Danish research project will explore the opportunities for digitalization of large-scale test benches, which can substantially reduce the time and cost of testing.

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For wind turbine manufacturers and their sub-suppliers, testing is essential to ensuring the quality of both the design and manufacturing are of a high standard. Testing the components requires deploying complex and expensive experimental facilities, which are used by multiple OEMs and sub-suppliers.

R&D Test Systems is a world leader in developing structural testing technology and has designed and delivered the world’s largest test bench for wind turbines, the HALT XL, for Lindø Offshore Renewables Center (LORC). Full-scale testing of wind turbines is still possible. However, due to the increasing size of the wind turbines and their sub-components, the testing takes more time, creating an expensive and longer time-to-market for new and more efficient products.

To overcome this challenge, a newly founded research project named “DIGIT-BENCH” (DIGItal Twin for large-scale test BENCHes for the wind industry) aims to develop a framework for the digitalization of large-scale test benches. The project is funded by the Energy Technology Development and Demonstration Program (EUDP), a Danish public support program that grants aid to the development and demonstration of new energy technologies.

Optimized usage of test bench with digital twin

It is of imperative importance for wind OEMs to implement digitalization to support the future development of turbines and components, to achieve faster time to market, and reduce development costs. Therefore, as the market leader within full-scale nacelle and component turn-key test benches, it is natural for R&D Test Systems to help the industry implement digitalization and use the digital twin technology to stay first movers in the test bench contractor market.

The framework of the project is based on the digital twin paradigm meaning that the framework lives upon a digital replica of both the test bench and the device under test (DUT). By creating a digital twin of the test bench, it will be possible to predict processes related to a test campaign and reduce the test bench's expensive and unused time. The goal is to enable the test bench operator to perform test rehearsal virtually, replace some physical experiments with virtual experiments, and improve operation and maintenance.

“Today, when you run a test campaign, there’s a lot of manual workflows. We can help make these parts more efficient and save time by digitalizing them. E.g., with virtual testing, it will be possible to predict how the DUT will be placed on the test equipment, saving weeks or months. Whenever the test bench is not in use, it’s costly for both the OEM and the test center such as LORC,” explains Elif Ecem Bas, Ph.D., and Digital Tech Lead at R&D Test Systems.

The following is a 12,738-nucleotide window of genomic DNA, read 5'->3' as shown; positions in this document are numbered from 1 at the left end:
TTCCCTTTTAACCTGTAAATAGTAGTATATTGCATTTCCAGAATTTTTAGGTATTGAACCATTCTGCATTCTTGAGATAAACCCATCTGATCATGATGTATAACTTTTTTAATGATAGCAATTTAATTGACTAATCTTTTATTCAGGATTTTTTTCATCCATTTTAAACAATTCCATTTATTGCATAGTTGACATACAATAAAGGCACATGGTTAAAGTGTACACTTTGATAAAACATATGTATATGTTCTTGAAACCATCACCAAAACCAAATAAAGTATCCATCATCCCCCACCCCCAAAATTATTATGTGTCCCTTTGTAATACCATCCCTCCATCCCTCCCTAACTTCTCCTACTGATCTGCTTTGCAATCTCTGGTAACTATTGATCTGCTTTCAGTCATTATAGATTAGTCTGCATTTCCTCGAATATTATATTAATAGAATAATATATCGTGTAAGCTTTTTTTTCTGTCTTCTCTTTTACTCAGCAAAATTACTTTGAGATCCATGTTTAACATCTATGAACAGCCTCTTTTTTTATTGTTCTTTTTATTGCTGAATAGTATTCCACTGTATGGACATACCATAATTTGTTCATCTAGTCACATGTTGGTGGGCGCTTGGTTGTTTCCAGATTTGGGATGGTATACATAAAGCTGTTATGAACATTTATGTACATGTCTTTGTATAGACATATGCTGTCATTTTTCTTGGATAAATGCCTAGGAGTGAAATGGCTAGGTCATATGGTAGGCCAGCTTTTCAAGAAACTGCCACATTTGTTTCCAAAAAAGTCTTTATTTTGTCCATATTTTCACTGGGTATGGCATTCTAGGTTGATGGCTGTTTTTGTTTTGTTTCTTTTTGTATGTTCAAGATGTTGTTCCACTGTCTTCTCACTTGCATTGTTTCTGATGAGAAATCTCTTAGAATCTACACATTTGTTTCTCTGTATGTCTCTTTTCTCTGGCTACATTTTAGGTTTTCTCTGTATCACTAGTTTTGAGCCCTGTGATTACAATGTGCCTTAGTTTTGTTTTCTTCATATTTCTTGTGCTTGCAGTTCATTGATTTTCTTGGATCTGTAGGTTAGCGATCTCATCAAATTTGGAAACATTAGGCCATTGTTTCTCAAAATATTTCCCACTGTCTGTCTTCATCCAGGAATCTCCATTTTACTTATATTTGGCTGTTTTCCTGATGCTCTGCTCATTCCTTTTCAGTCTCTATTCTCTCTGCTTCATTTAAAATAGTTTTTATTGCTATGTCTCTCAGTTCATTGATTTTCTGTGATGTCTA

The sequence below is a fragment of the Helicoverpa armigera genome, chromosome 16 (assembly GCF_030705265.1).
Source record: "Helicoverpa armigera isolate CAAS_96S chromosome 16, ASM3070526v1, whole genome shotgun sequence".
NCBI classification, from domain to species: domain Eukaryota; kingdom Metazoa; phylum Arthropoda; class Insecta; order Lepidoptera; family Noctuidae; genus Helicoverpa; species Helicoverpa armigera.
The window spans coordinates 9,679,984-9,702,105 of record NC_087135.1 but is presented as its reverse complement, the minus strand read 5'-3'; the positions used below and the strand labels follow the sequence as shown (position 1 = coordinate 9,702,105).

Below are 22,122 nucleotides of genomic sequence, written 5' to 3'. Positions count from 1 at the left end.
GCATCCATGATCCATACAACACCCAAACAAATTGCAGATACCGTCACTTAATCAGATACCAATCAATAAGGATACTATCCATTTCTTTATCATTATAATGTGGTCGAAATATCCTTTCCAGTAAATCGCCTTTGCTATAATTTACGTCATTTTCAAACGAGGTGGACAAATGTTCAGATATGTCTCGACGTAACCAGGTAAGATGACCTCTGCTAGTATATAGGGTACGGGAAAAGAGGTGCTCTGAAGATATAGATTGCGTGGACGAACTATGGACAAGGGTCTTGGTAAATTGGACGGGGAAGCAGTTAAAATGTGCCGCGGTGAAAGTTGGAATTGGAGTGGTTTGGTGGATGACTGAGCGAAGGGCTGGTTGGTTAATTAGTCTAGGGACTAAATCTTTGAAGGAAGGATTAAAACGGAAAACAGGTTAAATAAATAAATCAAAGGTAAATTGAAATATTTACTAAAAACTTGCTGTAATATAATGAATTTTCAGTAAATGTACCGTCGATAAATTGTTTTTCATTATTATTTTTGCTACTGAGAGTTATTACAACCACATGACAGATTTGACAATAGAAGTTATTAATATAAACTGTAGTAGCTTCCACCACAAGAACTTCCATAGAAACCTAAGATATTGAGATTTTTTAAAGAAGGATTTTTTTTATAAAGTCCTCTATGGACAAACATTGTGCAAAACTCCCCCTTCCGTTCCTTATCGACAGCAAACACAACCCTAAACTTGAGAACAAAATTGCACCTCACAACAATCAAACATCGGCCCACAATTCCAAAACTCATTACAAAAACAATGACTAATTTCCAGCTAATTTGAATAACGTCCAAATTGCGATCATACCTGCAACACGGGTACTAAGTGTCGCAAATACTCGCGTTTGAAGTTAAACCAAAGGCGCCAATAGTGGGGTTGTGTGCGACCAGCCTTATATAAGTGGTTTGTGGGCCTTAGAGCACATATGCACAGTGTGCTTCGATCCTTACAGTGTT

“We are not at a point where we can skip the physical test bench, but we are at a point where we can use digital twins to optimize and better utilize the test bench,” continues Elif Ecem Bas.

The project will also enable hybrid testing, where downscaled technology or stand-alone components are tested while the remaining components are digitally coupled into the systems. This will address the industry's rising challenges of handling larger components.

“To use a digital twin for optimization is not something new within, e.g., manufacturing, but it is not seen before in the scale that our test systems require. We work with very large and complex systems with record-breaking loads and torque,” explains Elif Ecem Bas

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Test benches already equipped for digitalization

The project needs to use sensors installed on the test bench and digital simulation models to create the digital twin. The sensors are already implemented on the test benches developed by R&D Test Systems, and many of the digital models are also ready, but they need to develop the backbone system to create the coupling, which is the entire essence of the EUDP project.

“We have already developed many of the models, so with the digital twin, we can start using these models on the test benches and close the gap between testing and simulation,” explains Elif Ecem Bas.


Reducing testing time by 20%

The DIGIT-BENCH solution aims to improve the time-to-market of larger, more reliable wind turbines by reducing the testing time by 20% using digital twin technology. It is estimated that such an improvement will propagate to an increase of ~15% of power generation capacity (~345 GW) installed between today and 2030 compared to the NetZero[1] baseline.

“I’m very excited that we got the funding because we can now realize the optimization and digitalization that we know is possible. We [R&D Test Systems] are the right partner to provide this solution to the industry because we already know our test benches. Together with the partners from AU, we will achieve this goal.,” concludes Elif Ecem Bas.

DIGIT-BENCH framework will be jointly developed by R&D Test Systems A/S, the Department of Civil and Architectural Engineering, and the Department of Electrical and Computer Engineering of Aarhus University and demonstrated on the HALT test bench of LORC. Vestas will be a part of the project advisory board.

The project had a kickoff in March 2023 and will run for the next three years.


[1] Net Zero by 2050 - A Roadmap for the Global Energy Sector, IEA, (October 2021).

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Digitalization Lead
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